Small Business Tip: Challenge Your Customers’ Assumptions And Behavior

Some of the most successful companies in the world (Apple, IKEA, Southwest Airlines) succeed by doing something many companies fear: challenge their customers’ assumptions and behavior.

Apple challenged the assumption that personal computers, mp3 players, mobile phones, and tablets had to be functional and not aesthetic. Apple challenged behavior by persuading customers to focus on the overall experience of buying products, and not merely compare features.

IKEA challenged assumptions and behavior by allowing customers who normally had furniture delivered to their home, to pick-up furniture from the warehouse.

Southwest Airlines challenged the long-held practice and behavior in the airline industry that customers needed tickets, assigned seats, and the ability to purchase directly through travel agents or online travel hubs.

Small businesses and startups can learn an important lesson from these examples: to change behavior, you sometimes have to change people’s assumptions. This is especially true for small businesses and startups that are trying to get people to do something they’ve never done before.

Before Twitter, most people would have said that it would be impossible and futile to attempt to talk in 140 characters. Twitter has succeeded, in part, by persuading people to change their assumptions about the length of effective communications. Before Amazon, most people would have said that it would be inconvenient to buy most of the products you need/want online. Amazon succeeded by persuading people that the convenience of availability, research and quick delivery is often more important than finding the absolute lowest price for an item.

Challenging assumptions is more than just saying “no” to customers who suggest certain features or improvements or to compete by building more features. Time and time again, in industry after industry, we learn that it’s not enough to have a technically superior product. Betamax was technically superior to VHS. HD DVD was technically superior to Blue Ray. Many mp3 players were technically superior to the iPod.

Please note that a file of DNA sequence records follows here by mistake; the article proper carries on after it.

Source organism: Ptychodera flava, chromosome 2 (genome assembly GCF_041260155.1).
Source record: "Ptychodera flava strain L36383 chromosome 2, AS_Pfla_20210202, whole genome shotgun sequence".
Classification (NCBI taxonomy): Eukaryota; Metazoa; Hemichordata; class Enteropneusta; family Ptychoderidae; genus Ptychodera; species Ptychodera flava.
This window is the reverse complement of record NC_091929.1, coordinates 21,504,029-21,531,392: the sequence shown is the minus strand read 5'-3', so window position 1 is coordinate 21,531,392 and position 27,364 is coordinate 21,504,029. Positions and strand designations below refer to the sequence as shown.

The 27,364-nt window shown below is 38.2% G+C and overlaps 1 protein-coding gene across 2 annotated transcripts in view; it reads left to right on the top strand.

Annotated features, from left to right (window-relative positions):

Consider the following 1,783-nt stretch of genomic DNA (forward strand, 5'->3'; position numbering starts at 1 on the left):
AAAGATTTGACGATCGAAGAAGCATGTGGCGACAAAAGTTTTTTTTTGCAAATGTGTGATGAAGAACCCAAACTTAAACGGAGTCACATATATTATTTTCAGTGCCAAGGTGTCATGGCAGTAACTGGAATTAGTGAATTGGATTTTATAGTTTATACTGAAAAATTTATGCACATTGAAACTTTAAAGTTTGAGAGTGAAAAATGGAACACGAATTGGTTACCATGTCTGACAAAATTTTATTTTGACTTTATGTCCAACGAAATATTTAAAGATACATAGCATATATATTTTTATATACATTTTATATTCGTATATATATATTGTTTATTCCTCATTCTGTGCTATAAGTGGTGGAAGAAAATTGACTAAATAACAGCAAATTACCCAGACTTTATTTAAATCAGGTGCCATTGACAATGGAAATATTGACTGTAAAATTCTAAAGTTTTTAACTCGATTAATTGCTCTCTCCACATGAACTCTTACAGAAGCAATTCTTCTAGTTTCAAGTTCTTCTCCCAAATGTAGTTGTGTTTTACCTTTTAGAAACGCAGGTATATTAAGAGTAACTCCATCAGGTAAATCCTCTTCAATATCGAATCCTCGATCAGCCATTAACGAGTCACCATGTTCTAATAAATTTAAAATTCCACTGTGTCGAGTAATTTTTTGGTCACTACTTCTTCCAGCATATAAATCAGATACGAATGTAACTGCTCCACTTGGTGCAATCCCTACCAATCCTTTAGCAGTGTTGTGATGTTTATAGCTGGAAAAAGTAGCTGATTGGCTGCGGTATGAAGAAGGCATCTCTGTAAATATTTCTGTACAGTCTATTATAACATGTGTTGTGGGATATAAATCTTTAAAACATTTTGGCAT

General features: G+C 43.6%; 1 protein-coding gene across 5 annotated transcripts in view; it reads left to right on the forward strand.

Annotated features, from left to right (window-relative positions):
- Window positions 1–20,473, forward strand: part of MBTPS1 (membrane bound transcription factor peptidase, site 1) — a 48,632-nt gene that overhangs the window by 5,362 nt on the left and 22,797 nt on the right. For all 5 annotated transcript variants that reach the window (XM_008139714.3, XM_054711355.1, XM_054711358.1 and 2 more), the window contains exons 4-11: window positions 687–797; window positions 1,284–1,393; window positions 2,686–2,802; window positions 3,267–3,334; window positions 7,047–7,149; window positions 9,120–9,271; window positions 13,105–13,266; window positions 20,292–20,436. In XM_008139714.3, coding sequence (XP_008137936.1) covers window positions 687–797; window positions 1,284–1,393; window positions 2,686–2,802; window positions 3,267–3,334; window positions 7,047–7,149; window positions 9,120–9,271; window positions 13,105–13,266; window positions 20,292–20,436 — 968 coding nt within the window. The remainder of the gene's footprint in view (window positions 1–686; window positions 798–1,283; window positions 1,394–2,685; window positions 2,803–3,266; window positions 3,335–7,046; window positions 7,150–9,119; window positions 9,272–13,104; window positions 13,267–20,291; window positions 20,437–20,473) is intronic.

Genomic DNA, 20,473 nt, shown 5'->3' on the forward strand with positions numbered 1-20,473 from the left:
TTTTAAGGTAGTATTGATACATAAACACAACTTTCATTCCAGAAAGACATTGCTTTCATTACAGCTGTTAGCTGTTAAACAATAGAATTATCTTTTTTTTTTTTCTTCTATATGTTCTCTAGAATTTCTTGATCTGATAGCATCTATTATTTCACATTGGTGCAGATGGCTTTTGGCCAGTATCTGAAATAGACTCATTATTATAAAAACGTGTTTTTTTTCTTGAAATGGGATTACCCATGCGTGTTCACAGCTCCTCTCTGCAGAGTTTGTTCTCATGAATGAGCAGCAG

Consumers don’t always buy the technically superior products – they purchase products they believe are best.

Thousands of articles have been written during the past week about what’s NOT included in the upcoming iPhone 4S. Many assumed that because other manufacturers included usb ports, bigger screens, and other bells & whistles on competitive mobile phones, that Apple’s next iPhone would have all of those things too. But Apple has never followed – they’ve always led by asking their customers to change assumptions about how they would use their mobile phone. Staying true to this practice, Apple focused on behavior – introducing Siri with the iPhone 4S (a personal, voice-enabled assistant).

Remember when Apple removed the floppy disk from the iMac G3 in the late 1990s? Many people were shocked and it took nearly all other manufacturers another decade to start selling PCs without a floppy drive. By challenging assumptions and asking their customers to change their behavior (i.e. stop using floppies), Apple has continued to prosper and innovate.

Consider the products and services your company offers. Smart companies innovate by educating and helping to shape their customers’ assumptions. Start by asking some simple questions:

  • What do people assume about the types of products and services you’re selling and how do they behave when researching and buying such products and services?
  • WHY do people behave the way they do when researching and buying such products and services?
  • What would happen if you deliberately did something that people didn’t expect?

How can you challenge your customers’ assumptions and behavior?